The system has already revealed new insights into the behavior of quantum dots. Pelton’s results contradict the conventional wisdom about the blinking dots, which states that environmental factors influence the behavior. Pelton made his finding by applying a mathematical tool commonly used by electrical engineers to the problem of blinking quantum dots. "The mathematical tool is almost 200 years old. No one had thought to apply it to this problem before," Grier said.

Studying quantum dots one at a time with microscopes and video cameras was limited by the capabilities of the camera. For example, a camera that takes 40 frames a second would miss any blinks that occur more rapidly.

But Pelton’s system includes a tool called a power spectrum to trace blinking behavior. This tool has established numerical recipes for handling the time resolution problem.

The research team cannot say how long it might take to crack the mystery of the blinking quantum dots. What is certain is that quantum dots will continue to generate interest in high-tech circles.

"Many scientists are trying to start up companies to make nanocrystals and to find a new use for them," Guyot-Sionnest said.

Quantum dot research at the University of Chicago is supported by the Materials Science and Engineering Research Center, the National Science Foundation and the American Chemical Society.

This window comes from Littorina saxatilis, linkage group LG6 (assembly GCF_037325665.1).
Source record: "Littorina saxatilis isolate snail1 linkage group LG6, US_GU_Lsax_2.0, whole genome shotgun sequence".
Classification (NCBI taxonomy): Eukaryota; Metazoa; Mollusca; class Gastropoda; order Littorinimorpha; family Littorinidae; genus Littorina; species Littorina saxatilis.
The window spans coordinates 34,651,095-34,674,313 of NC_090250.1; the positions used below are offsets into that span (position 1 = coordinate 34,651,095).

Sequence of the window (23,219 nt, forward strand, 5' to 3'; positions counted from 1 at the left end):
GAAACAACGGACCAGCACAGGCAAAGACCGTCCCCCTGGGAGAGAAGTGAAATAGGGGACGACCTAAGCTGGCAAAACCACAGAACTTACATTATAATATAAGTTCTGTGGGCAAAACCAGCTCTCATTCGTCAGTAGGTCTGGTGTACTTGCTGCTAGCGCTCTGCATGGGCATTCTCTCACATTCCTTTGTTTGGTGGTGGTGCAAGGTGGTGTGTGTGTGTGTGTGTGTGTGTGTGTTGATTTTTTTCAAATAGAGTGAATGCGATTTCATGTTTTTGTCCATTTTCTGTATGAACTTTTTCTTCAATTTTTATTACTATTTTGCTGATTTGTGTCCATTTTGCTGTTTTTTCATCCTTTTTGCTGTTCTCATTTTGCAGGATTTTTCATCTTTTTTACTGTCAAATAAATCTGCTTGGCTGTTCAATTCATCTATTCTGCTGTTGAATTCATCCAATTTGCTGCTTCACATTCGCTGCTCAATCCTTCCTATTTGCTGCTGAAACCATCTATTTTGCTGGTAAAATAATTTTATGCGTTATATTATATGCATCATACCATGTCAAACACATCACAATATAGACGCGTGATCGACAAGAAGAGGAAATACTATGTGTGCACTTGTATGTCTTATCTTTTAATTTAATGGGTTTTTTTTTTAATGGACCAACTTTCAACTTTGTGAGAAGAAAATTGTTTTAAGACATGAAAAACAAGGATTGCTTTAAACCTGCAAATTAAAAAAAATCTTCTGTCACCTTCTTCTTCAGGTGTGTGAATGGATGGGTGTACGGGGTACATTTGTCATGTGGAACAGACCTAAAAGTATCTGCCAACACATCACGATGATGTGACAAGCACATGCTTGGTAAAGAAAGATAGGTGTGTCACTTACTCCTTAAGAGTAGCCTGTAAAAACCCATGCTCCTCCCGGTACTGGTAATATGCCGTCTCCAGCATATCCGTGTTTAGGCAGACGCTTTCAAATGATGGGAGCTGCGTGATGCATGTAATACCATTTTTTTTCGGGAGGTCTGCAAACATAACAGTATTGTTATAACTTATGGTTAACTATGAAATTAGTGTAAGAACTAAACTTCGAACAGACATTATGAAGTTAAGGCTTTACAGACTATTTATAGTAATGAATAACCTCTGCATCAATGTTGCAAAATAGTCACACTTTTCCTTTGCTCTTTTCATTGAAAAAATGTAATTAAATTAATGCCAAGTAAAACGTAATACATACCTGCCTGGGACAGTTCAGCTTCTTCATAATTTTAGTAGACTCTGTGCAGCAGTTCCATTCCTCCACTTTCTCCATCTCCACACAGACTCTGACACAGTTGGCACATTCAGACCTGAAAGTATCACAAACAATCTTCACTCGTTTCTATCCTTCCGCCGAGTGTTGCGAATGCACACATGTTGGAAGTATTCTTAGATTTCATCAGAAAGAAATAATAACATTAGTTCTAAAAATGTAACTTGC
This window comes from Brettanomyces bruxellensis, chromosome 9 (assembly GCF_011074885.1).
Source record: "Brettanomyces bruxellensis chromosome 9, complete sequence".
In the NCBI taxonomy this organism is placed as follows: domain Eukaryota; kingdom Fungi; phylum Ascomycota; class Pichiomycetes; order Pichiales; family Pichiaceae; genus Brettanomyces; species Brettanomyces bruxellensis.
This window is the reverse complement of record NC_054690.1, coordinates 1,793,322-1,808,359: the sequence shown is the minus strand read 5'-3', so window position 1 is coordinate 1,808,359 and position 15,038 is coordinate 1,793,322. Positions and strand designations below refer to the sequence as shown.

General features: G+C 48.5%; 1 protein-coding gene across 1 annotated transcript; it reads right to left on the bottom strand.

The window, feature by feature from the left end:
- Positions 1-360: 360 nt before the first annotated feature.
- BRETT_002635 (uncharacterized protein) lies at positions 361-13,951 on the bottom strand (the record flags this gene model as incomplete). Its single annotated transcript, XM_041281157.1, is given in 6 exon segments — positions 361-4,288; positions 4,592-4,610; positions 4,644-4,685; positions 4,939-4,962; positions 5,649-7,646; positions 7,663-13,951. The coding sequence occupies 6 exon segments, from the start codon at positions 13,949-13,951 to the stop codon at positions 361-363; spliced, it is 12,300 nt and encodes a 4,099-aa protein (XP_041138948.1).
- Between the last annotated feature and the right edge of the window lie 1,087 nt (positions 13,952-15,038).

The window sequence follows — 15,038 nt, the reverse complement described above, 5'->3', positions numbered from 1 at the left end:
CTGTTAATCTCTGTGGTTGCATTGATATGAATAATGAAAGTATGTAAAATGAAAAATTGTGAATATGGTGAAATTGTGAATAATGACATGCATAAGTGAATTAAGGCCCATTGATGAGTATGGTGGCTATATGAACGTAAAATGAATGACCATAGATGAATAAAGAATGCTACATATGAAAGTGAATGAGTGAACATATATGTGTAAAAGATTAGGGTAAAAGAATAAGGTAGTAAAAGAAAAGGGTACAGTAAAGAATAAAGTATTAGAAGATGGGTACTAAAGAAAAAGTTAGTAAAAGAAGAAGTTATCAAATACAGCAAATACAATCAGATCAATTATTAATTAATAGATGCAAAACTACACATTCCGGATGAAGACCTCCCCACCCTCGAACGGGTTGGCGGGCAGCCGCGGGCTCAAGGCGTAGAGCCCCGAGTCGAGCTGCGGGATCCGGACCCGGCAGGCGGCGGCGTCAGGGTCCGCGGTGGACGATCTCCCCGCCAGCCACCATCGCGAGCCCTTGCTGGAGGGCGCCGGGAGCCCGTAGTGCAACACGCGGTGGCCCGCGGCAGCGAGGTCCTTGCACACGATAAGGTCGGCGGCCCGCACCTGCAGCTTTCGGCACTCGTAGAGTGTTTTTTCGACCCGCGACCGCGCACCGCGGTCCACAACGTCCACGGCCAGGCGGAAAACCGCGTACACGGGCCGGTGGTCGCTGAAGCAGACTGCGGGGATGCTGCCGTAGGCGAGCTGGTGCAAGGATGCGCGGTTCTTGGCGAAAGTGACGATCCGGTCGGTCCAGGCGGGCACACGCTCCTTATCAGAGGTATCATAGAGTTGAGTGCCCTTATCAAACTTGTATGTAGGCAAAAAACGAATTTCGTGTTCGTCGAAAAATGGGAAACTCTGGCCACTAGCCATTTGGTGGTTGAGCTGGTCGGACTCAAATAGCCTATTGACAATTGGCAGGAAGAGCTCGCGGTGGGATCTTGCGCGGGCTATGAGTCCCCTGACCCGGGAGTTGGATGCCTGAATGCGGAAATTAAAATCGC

| newswise
Further information:
http://www.uchicago.edu

More articles from Process Engineering:

nachricht New manufacturing process for SiC power devices opens market to more competition
14.09.2017 | North Carolina State University

nachricht Quick, Precise, but not Cold
17.05.2017 | Fraunhofer-Institut für Lasertechnik ILT

All articles from Process Engineering >>>

The most recent press releases about innovation >>>

Die letzten 5 Focus-News des innovations-reports im Überblick:

Im Focus: Neutron star merger directly observed for the first time

University of Maryland researchers contribute to historic detection of gravitational waves and light created by event

On August 17, 2017, at 12:41:04 UTC, scientists made the first direct observation of a merger between two neutron stars--the dense, collapsed cores that remain...

Im Focus: Breaking: the first light from two neutron stars merging

Seven new papers describe the first-ever detection of light from a gravitational wave source. The event, caused by two neutron stars colliding and merging together, was dubbed GW170817 because it sent ripples through space-time that reached Earth on 2017 August 17. Around the world, hundreds of excited astronomers mobilized quickly and were able to observe the event using numerous telescopes, providing a wealth of new data.